Forms of torture include – Bamboo under the finger nails. The wooden stretching rack. Electric shocks. Being forced to watch Loose Women. And the constant, grating, never ending whinging of a child.
I don’t mean a little cry, a paddy whack, or even something that has any form of tears. I mean that hanging-off-your-clothes-as-you-walk-around-only-stopping-their-death-grip-on-you-to-stop-and-look-up-at-you-and-winge-and-hold-their-arms-up ALL THE LIVE LONG DAY. Making that noise that miserable, attacking zombies make in old zombie movies;
Did you have a previous aversion to finger nails being scratched down a blackboard before your loins produced a child? I bet you a win on Scratchcard Friday that nails on a blackboard sounds like (insert peaceful music of your choice – perhaps some Enya, perhaps some Iean Michel Iarre from the early 90’s) to you now.
Here is my guide, or my list of options for how to manage this torment;
1) Talk to your child.
“What do you want?”
“I don’t knooooooooooow!”
Repeat x 20.
2) Hide in the shower and shower for England. Sometimes I shower for 15 minutes. Twice a day. I am not that hairy or that stinky. The shower cubicle provides a soundless haven, much like a recording studio. If I lather my shampoo enough and poke the bubbles in my ears I can barely even hear the water. I will risk an ear infection for this. I will. All you can hear is this dull drone, like a zombie smacking its fists against the glass panel. But he can’t get in. The panel is a consertina and my foot is wedged against it.
3) Interact and distract. Probably should have been first on my list. Or at least before the shower. This might work, but like the flood walls on the Titanic it will save you minutes only. If the child is in a whingey mood, you can not stop the onslaught. And there are only so many times I will suffer being shouted at to bend Postman Pat at the waist and put him in to his van, seated, and then be shouted at that I got it wrong and he isn’t wanted in the van after all. There are a limit to the times I will show the child how to do this himself whilst he picks his nose and shrugs at me and continues to moan. Mummy. Has. Limits.
4) Ignore. Ok. Good luck with that one!
5) Give in and pick them up. Walk about cuddling the child, using one hand to make dinner/ a cup of tea/ mow the lawn/ get dressed/ shave your legs/ have a wee. Making a rod for your own back? No. Making a break in your own back more like. Hauling around 2 stone of 2 year old all day long will bend you like a question mark.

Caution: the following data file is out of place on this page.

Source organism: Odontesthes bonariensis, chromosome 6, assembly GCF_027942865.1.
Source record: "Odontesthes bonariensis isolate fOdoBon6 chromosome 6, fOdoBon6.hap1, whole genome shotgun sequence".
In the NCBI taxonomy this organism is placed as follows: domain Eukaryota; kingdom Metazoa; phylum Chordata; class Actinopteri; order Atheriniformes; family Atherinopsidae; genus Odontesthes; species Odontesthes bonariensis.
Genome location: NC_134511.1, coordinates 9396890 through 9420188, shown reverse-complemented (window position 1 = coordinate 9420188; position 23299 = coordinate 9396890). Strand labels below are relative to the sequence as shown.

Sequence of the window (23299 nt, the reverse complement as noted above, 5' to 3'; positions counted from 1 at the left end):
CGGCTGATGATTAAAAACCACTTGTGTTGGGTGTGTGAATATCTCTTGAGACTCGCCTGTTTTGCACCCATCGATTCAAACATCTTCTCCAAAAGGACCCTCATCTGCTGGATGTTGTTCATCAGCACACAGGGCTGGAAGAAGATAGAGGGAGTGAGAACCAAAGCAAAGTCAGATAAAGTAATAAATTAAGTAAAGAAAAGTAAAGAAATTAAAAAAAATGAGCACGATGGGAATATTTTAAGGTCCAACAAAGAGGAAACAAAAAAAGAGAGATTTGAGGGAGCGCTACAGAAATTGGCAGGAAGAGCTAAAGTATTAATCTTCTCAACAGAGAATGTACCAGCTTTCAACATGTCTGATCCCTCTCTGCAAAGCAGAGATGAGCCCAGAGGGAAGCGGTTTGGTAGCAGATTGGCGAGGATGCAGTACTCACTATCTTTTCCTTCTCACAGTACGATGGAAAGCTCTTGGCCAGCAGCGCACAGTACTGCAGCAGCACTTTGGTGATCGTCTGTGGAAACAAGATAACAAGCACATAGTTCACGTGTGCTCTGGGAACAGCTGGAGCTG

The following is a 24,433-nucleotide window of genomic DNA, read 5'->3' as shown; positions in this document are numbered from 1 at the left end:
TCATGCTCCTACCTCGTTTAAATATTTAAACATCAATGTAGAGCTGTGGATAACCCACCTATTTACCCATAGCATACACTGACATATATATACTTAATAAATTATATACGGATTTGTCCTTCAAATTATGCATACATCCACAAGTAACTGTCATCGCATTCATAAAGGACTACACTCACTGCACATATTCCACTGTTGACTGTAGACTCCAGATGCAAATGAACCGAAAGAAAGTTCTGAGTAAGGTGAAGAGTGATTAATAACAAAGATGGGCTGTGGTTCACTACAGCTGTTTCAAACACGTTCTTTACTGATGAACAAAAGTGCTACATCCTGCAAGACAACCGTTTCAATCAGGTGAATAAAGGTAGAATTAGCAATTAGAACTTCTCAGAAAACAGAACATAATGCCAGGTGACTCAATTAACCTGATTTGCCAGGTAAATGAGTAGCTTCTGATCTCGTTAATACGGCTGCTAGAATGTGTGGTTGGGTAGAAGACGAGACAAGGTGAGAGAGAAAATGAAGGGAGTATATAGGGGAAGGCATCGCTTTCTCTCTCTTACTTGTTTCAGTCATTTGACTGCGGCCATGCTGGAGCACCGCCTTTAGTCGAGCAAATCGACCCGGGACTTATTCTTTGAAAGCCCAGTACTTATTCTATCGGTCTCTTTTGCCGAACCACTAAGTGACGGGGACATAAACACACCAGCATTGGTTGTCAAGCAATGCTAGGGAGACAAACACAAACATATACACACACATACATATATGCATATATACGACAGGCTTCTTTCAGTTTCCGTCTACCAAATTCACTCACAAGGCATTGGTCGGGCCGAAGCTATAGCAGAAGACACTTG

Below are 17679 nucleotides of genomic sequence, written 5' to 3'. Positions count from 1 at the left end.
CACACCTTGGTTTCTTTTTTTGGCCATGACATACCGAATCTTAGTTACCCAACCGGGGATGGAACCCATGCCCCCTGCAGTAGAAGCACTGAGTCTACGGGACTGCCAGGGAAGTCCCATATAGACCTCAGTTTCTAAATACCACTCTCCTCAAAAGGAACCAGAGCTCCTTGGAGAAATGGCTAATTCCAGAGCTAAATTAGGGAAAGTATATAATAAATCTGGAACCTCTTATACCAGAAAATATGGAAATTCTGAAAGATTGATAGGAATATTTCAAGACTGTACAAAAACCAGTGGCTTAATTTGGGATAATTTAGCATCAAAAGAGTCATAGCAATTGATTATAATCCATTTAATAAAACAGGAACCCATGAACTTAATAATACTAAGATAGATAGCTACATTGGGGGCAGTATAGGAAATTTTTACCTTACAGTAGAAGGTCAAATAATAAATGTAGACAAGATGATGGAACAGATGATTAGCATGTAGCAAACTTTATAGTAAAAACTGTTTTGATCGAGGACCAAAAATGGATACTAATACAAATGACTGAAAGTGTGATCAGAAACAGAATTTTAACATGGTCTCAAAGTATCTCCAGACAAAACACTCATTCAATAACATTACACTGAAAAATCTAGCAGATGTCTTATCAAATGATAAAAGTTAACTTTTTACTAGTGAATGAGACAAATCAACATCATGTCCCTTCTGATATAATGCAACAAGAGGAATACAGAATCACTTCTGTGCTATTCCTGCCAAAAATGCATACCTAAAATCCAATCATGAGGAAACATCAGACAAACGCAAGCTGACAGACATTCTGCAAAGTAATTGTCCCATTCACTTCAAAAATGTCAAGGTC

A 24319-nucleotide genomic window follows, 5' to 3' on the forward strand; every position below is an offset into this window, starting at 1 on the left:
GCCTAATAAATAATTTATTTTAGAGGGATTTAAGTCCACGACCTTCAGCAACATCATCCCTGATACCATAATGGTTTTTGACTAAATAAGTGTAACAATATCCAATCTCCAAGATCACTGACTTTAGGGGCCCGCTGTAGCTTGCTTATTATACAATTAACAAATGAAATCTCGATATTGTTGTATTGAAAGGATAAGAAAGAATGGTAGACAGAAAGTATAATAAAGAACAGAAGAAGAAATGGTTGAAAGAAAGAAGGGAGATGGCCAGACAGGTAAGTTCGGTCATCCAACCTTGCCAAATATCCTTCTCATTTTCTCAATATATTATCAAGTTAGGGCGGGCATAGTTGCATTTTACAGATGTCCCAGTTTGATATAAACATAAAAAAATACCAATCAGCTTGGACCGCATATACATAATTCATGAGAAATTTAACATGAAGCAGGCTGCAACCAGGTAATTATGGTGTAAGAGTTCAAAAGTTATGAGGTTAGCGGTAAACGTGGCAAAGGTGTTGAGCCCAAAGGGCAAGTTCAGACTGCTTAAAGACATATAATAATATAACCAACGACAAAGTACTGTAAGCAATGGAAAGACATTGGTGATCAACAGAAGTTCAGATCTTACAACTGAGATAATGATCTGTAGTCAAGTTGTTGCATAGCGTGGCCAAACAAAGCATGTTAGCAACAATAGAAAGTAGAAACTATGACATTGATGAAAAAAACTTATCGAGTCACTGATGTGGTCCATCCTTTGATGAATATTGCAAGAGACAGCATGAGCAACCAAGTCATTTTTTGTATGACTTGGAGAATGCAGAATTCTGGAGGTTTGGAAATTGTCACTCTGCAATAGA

6) Blog about it. Ta daaaaaa. Make notes through out the day and try and find the humour. It is incredibly theraputic. Turn it in to a “fun project” to write about at 8pm.
*pours wine*…*pours another wine*
7) Give in to their demands. Look at this photo
There is nothing wrong with that finger. There was nothing wrong with this finger either
In fact, there wasn’t anything wrong with any of the fingers that also had plasters 3, 4 and 5 on them. He just wanted plasters. He can have plasters. *gritted teeth*.
8) Give them a paint brush and allow them to express themselves through art.
Hmmm. Annoyed much?
9) Prison. Aka the cot. Even the baby monitor has given in. Either out of sympathy for me it has decided to stop broadcasting sound, or has just decided to comit suicide because it can’t handle its own misery anymore. Listening was its only skill. So it had nowhere left to go but die. Prison + broken monitor = that quiet, dull drone of the zombie again. But the drone can be tuned out nicely by some Rage Against The Machine.
10) You may have hoped number ten would have provided the serious and actual answer for this blog post subject. It doesn’t. Sorry. However, having read it back through, I can see that a lot of these suggestions could also be put in force for when the zombie apolocaypse comes. So, take note.
An after thought, perhaps a 10 b)…Look at the little darling *cough* when they are sleeping. This always makes me feel a bit calmer about it all. If it is miserable for me to listen to them whinge all day, it must be miserable for them. They don’t seem to enjoy it much either. And then wake up tomorrow and hope it is all different. It’s all stepping stones to the end of the garden, isn’t it?